What is the meaning of such hypotaxis? For many poets of Armantrout’s generation, all ordering principles are suspect as are the conventional genres. In the age of media, as I have argued in Radical Artifice, linear structures with beginning, middle, and end and forms of musical repetition have been viewed as failing to “measure” and critique the actual social and political structures within which we live in late twentieth-century (now twenty-first century) America. And from her position as a woman and hence, as we see throughout the pages of The Pretext, forced to assume the role of caretaker, whether for her son or her mother, the institutional structures seem especially oppressive:

When her mother worsens,

She imagines the funeral

Of a living celebrity.

Who would attend?

Why or why not?

Is this dream logic? (“Her References,” 18)

In her willingness to do without so much of the usual accoutrements of poetry, Armantrout gives her full attention to its one indispensable element: language. “All our nouns / will be back momentarily,” we read in a poem called “No,” that ends with the couplet, “As if it were needless / to say,” with its play on that most common of qualifiers, “Needless to say . . .” (46-47). What a close reading of The Pretext will reveal is that this is a poetry obsessive about language itself, its “luck, parts, and [especially its] fit.” Poetry, in other words, can do without symbol, metaphor, metrical elegance, and so on, but what it cannot do without is what Aristotle called to prepon—fitness or relatedness. In the line “Origin’s a sore point,” for example, “sore point” is obviously a dead metaphor, but in the poem “Direction,” in which the old woman “sheds tears,” the “sore point” is also a literal reference. In the metonymic network of the poem, cliché is regularly twisted (often into pun) so as to yield new meanings, as in “To postpone withdrawal / by spreading oneself thin.”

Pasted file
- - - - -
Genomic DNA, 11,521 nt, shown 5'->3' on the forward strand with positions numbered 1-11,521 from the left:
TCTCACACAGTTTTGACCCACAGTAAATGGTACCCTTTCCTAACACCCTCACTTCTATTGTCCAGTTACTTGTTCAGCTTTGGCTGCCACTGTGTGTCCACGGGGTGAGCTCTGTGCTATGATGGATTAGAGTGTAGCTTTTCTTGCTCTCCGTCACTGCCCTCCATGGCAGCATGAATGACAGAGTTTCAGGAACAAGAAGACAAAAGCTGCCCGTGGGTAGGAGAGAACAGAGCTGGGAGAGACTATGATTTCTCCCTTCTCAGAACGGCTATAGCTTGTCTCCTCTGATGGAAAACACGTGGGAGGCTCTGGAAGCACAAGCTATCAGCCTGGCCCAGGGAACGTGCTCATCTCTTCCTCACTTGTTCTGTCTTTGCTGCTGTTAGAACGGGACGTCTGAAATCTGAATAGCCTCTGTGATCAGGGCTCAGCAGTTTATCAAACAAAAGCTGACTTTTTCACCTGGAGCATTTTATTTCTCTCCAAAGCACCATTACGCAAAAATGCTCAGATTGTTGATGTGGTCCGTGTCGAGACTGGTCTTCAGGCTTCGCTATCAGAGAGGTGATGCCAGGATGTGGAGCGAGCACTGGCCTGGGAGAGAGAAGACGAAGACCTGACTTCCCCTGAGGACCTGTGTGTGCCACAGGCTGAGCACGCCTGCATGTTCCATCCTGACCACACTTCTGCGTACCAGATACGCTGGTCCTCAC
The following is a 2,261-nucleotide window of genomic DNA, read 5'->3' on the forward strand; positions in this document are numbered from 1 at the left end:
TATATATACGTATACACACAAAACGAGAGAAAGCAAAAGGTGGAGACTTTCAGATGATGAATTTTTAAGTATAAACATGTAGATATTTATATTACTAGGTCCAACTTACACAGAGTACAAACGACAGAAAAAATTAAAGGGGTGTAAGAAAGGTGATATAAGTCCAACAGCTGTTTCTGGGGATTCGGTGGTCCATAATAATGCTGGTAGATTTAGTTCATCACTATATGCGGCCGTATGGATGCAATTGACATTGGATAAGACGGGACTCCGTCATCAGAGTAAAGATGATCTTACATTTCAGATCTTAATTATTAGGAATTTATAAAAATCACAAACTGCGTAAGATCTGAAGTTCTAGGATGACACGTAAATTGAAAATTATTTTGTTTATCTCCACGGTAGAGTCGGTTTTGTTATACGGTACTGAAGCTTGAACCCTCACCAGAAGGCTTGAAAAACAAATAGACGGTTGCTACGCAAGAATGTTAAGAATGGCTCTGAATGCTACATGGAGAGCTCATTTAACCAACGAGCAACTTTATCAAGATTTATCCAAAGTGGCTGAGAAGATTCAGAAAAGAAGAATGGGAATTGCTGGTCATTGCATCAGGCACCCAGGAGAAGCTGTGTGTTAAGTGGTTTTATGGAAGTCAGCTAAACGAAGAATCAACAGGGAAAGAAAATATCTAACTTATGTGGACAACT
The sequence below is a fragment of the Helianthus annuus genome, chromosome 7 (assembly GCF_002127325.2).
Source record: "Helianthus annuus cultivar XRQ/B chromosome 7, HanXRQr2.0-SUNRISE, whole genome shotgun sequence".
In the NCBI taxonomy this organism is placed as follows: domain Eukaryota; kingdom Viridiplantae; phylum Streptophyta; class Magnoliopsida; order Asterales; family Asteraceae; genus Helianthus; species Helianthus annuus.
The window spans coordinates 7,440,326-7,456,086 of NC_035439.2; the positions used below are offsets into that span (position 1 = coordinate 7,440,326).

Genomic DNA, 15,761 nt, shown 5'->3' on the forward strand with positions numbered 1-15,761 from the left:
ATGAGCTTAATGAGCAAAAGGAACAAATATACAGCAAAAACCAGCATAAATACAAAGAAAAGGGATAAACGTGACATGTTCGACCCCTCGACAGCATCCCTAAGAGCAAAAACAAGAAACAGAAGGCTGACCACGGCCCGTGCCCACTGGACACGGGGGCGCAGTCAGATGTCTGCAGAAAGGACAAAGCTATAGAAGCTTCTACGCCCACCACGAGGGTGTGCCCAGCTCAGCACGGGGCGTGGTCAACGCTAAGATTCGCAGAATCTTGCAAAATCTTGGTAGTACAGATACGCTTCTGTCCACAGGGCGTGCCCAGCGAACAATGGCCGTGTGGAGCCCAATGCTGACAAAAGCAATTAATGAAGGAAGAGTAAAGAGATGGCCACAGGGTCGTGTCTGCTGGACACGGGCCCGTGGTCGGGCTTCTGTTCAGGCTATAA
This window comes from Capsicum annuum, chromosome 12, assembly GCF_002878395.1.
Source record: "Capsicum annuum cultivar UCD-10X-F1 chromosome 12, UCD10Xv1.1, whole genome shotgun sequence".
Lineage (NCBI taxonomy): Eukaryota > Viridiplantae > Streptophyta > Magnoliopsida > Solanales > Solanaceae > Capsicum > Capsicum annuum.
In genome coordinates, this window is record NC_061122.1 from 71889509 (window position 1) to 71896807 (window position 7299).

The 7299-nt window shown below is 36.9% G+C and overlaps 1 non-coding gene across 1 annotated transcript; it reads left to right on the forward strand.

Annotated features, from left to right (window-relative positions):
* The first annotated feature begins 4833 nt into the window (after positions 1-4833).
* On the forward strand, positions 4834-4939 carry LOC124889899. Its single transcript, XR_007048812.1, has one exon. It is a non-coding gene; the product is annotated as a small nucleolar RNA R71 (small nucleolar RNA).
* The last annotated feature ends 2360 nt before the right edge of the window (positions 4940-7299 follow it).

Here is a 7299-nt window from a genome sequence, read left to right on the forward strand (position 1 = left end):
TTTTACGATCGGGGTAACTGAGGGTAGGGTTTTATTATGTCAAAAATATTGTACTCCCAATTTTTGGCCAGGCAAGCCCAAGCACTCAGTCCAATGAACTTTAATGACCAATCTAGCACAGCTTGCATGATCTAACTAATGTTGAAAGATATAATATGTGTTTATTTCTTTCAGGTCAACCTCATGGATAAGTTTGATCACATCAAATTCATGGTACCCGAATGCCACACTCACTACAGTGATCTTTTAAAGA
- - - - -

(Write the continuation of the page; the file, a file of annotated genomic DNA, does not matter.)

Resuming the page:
Poetry, in this scheme of things, is, as David Antin put it, the language art, and so the relative success of a given set of poems has to do with its recharging of the language, its ability to make words and lines resonate. Sound (repetition, internal rhyme, consonance) does play a part as does the poem’s placement of text and white space. The question, one of Armantrout’s favorite rhetorical devices, is regularly left hanging, and when, down the page, a putative answer comes, it seems to be to another question. And the sudden shifts from concrete image to abstract noun and verb, many of them placed within pseudo-propositions, suggest that one cannot make present the world outside oneself; there are only tentative moves in that direction. In “Greeting,” for example, the image of the telephone pole, “shouldering a complement / of knobs” (68), suddenly yields to thoughts of circumstance: “the way a single word / could mean / necessary, relative, / provisional.” The force of these meditative lines is to transform the image of the “wood pole’s / rosy crossbar” into an anticipation of the death prefigured in the bird’s “flick past” on the final lines. We can’t read “Greeting,” we can only reread it.